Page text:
Wednesday October 14th
I went to Writing Night tonight!
Things have been busy for me!
- I’m giving or have given several talks, submitted a paper, and am applying for fellowships and interviewing for internships (I have one offer already). So yeah..a lot going on. I’m discovering I’m really enjoying this cryptography class…a lot. It’s super cool!
- Anyways, that is not the point of this post.
- I have a lot going on, and it’s tiring, but I’m pushing through. I’m also really grateful for the opportunities. I don’t now if I can post photos (yet), but some of it is really exciting!
- I realized based on what I wrote tonight that I was thinking about it more in terms of data points more so than say, the idea, or writing, which is quite different. I wonder if it’s because I’ve been looking at so much data? I’ve also been looking at cartography recently, among other things.
- Prompt (not putting the entire paragraph): The danger of nostalgia = confuse the actual home and the imaginary one? Where do you find difference between the actual versus the imaginary?
- One of the songs I heard regularly growing started “bring back the old time days, bring back those old time ways”, sang by Nappy Mayers. It was a song that spoke about the nostalgia of the old, as typified by values that seemed to exist in the past but did not seem to be emphasized in the world in which we existed today. In retrospect, it’s a very strange song coming from a singer in a postcolonial country. But people really love the song there, and it’s catchy musically.
- This reminds me of Ruha’s talk in which she speaks about an ad which claims that “soon we will have slaves again…not human slaves, but robot slaves”. She mentions it because by its very construction, it tells us who the intended reader is; the demographic who were not the enslaved, but rather those who benefitted in some way from slavery.
- The nostalgia for a past utopia can be misleading. Memory is not trustworthy; it can skew our sense of temporal space and cause us to remember details inaccurately. Trauma is often lengthened in temporal time, and moments of delight and optimism seem to have a shortened existence. We want to delay the pleasures in our life, because they are often brief. Therefore, when we think about “nostalgic desire”, it draws upon this false representation of time as it exists in temporal space. If we think about representations of time that are optimistic as defined on a scale in comparison to times of trauma and negativity, those that are optimistic have a smaller ratio. Therefore, if they could be quantized (as a digital signal process would be), they would be compressed into a smaller space, so their representation does not hold as much data. Therefore, by its very definition, they are scalably inaccurate, even more so than those quantizations of trauma or negative experiences. It is strange how in the present people want us to forget the negative.
- To associate one’s nationalism and a sense of home by something that measures temporally less space comparatively, then, creates an even larger margin of error, therefore creating a representation that is even more erroneous in comparison to the reality of events. Therefore, to want to claim superiority based on that premise is folly.
- I think that we want to create identity because it grounds our sense of being in the now. It allows us to interpolate between what we want the future to be and our present existence. However, that is problematic, because even our most accurate attempts of interpolations cannot be extrapolated to the past or the future. There are too many variables for which we cannot account. We can make predictions or suppositions, but there are various degrees to which these suppositions may or may not hold. We are building on extrapolations of false suppositions in either direction. We cannot predict the future, and the past is shaped by those who are the conquerors, whose stories will be told because they were the survivors.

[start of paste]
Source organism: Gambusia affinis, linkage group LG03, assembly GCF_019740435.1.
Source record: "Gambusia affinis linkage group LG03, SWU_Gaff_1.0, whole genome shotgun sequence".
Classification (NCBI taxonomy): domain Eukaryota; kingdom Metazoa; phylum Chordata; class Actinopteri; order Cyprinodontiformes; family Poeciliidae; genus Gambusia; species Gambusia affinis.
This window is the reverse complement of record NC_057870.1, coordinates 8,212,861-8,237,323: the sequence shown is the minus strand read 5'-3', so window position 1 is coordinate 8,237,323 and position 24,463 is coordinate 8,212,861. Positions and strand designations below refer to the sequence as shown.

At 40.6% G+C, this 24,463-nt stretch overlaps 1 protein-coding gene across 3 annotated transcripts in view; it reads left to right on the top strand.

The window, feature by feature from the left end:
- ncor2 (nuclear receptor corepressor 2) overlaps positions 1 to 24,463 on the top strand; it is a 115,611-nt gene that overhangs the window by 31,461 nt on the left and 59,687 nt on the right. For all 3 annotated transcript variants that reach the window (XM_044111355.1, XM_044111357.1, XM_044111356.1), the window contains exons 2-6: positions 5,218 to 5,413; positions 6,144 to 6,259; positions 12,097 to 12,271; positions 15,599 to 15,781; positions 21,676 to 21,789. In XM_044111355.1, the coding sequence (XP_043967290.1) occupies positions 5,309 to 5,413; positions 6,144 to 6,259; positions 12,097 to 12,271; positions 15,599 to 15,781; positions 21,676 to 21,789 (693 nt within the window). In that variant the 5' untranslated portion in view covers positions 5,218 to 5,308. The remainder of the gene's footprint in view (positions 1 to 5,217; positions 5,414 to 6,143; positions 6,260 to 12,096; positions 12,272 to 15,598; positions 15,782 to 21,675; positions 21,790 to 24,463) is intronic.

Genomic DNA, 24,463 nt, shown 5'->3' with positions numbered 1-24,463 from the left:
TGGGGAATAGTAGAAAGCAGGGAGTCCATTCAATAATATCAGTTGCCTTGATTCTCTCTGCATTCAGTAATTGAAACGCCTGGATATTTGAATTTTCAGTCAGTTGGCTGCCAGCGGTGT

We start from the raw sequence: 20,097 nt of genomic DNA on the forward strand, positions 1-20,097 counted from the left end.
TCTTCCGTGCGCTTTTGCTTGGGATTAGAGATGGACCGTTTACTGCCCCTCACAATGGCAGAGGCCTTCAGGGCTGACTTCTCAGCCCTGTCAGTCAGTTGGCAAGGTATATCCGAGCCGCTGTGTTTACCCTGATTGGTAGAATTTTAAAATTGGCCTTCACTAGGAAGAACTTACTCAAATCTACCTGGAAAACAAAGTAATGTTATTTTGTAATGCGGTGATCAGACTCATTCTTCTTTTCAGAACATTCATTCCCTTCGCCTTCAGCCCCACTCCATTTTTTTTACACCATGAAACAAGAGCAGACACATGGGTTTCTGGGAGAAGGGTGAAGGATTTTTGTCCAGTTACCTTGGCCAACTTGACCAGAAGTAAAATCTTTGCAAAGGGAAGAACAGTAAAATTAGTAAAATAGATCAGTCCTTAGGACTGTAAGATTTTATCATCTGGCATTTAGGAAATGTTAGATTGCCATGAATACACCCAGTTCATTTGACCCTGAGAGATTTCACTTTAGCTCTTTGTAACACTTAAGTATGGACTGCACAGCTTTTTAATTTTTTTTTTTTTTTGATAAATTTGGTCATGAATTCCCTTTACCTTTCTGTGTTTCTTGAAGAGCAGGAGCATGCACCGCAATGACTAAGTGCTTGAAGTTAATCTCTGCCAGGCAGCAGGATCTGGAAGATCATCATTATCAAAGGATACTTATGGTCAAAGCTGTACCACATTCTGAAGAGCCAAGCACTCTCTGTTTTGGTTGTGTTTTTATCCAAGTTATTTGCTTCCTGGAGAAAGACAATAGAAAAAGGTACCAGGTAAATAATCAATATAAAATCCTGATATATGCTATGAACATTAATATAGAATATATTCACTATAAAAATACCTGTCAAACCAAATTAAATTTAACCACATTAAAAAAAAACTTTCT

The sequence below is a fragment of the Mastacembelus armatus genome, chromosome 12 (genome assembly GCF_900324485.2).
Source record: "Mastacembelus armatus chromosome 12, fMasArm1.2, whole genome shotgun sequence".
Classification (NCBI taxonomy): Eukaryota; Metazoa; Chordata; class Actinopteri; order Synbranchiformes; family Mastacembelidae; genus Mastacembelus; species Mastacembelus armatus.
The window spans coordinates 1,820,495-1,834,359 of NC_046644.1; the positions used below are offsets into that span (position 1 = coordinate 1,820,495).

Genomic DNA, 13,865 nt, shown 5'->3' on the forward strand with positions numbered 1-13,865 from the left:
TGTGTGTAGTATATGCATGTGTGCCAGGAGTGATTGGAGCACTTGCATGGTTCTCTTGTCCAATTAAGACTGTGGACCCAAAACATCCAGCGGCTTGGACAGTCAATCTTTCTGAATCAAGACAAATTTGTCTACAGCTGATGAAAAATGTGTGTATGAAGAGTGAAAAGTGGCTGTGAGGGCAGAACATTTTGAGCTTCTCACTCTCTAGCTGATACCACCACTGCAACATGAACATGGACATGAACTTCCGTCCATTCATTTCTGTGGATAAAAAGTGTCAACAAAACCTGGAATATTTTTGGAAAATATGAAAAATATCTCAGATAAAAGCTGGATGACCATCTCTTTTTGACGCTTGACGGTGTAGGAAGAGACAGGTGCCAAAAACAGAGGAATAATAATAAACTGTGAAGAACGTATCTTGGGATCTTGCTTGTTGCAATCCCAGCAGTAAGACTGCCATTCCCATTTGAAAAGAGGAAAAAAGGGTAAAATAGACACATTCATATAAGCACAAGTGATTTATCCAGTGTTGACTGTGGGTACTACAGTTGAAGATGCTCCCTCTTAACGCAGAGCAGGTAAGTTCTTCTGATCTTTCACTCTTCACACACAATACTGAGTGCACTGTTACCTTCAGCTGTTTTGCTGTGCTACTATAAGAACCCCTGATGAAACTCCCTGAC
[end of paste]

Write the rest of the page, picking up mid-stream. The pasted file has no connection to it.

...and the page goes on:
- If the past is shaped by those who conquer, and we want to use the past to extrapolate on the future, we start with a degree of bias that skews towards those who conquer, who have power over others. If we extrapolate from this nostalgia, we continue with a nationalism that has supremacy over others, led by a particular group with a particular identity, and that uses the past to justify its position over others.
- But what about those who have no power, and historically were conquered? They have to extrapolate the future from a past in which they were not the victors; they have to recreate a different imagination of the past than that that is lauded over them, to project into the future points that can imagine a different alternative. I believe that this is more powerful, because it does not attempt to mire itself by building upon inaccuracies and errors believed to be true, but rather attempts to rebuild a new extrapolation into the future by the now, the present. It is forming an identity where anything can be possible, where anything is possible, and where we are the dreamers of our own future.
I’ve also recovered
- I was feeling a bit sick over the past couple fo weeks, but I cranked up the heat in my place and got some rest, and I’m feeling a lot better! But things are very busy for me! But I’ll try to post some stuff upcoming (I’m also working on a game in my spare time, and bought myself a sketchbook, so maybe I’ll post some prelim artwork for the game I’m building at some point, or some sketches. I’ve been writing a fair amount and reviewing a fair amount of Academic writing recently, presenting, and writing some code. Oh, and I think I may pretty much know what the direction of my thesis will be, and of all things, it may involve a couple unexpected programming languages :)
Written on October 14, 2020